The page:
It isn’t just in Yemen that Saudi Arabia is causing harm. In fact, It’s bold of the Saudi government to host a Grand Prix while it’s only been three years since they first granted Saudi women the right to drive. That right came at a grave price for Saudi women. Shortly after Saudi Arabia allowed women to drive, they rounded up the very women who had campaigned for the change.
A fierce activist, Loujain Al-Hathloul was first arrested in 2014 for attempting to drive across the UAE border — where she was a licensed driver — into Saudi Arabia. The 73 days she spent in jail at that time did not deter her. In 2018, right after Saudi Arabia gave women the right to drive, they arrested Loujain again. She was held in excessive pretrial detention, tortured, threatened, and eventually sentenced to almost six years in prison by a terrorism court. On February 11, 2021, after 1000 days in prison and enormous international attention to her case, Loujain was released but she remains under a five year travel ban where she is barred from leaving Saudi Arabia.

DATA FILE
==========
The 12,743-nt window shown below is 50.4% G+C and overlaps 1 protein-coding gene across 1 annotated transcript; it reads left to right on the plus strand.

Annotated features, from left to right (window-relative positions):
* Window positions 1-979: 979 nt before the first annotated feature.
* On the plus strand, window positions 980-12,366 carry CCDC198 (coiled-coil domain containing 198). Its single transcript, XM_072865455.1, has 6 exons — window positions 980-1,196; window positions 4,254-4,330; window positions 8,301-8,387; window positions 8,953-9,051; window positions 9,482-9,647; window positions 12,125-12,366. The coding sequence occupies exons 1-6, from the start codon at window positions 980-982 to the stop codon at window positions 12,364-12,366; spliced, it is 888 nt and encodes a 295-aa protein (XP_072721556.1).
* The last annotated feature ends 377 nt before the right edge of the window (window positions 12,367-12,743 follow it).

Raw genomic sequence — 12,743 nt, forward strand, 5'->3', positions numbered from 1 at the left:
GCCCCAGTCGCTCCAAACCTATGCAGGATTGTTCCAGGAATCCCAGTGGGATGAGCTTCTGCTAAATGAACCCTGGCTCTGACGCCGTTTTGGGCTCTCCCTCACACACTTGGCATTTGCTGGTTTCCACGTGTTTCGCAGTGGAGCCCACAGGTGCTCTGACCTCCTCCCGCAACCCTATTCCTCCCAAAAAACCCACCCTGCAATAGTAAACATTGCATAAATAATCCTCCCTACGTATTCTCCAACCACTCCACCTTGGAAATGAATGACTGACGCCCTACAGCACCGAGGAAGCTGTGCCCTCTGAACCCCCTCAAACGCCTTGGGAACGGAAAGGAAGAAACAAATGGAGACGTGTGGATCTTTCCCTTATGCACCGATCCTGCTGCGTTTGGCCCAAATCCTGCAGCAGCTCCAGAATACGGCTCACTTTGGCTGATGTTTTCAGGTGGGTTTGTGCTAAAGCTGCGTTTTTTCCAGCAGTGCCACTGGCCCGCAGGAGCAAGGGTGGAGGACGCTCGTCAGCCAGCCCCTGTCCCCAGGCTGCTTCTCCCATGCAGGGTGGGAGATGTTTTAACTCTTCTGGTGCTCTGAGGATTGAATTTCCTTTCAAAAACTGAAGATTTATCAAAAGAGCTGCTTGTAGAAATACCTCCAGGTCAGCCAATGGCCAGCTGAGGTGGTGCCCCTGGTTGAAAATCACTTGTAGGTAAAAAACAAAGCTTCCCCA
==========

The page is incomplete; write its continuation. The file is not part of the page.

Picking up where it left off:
In addition to Saudi restrictions on women’s rights, in 2018, Saudi Crown Prince and de facto ruler, Mohammed bin Salman, approved an operation to capture or kill journalist Washington Post journalist Jamal Khashoggi in the Saudi Consulate in Istanbul. Saudi Arabia is also known for having one of the highest execution rates in the world where people’s heads are chopped off in public for offenses ranging from atheism to homosexuality to sorcery. Long prison terms and physical punishment are used against everyone from bloggers to lawyers who dare question the regime’s absolute power.
When advocates to end the war in Yemen and achieve human rights inside Saudi Arabia became aware of the upcoming Formula 1 race in Saudi Arabia and Lewis Hamilton’s support for Black Lives Matter and other causes, they began calling on Hamilton to boycott the Saudi race or at least make a statement. Lifelong F1 fans and peace activists alike have signed the petition with over 5,000 signatures. “The top Formula 1 driver refusing to compete in Saudi Arabia or speaking out could go a long way toward convincing Saudi Arabia to finally adhere to human rights,” the petition reads, “This would send the message that the world is not blind to MbS trying to ‘sportswash’ his war crimes and human rights violations.”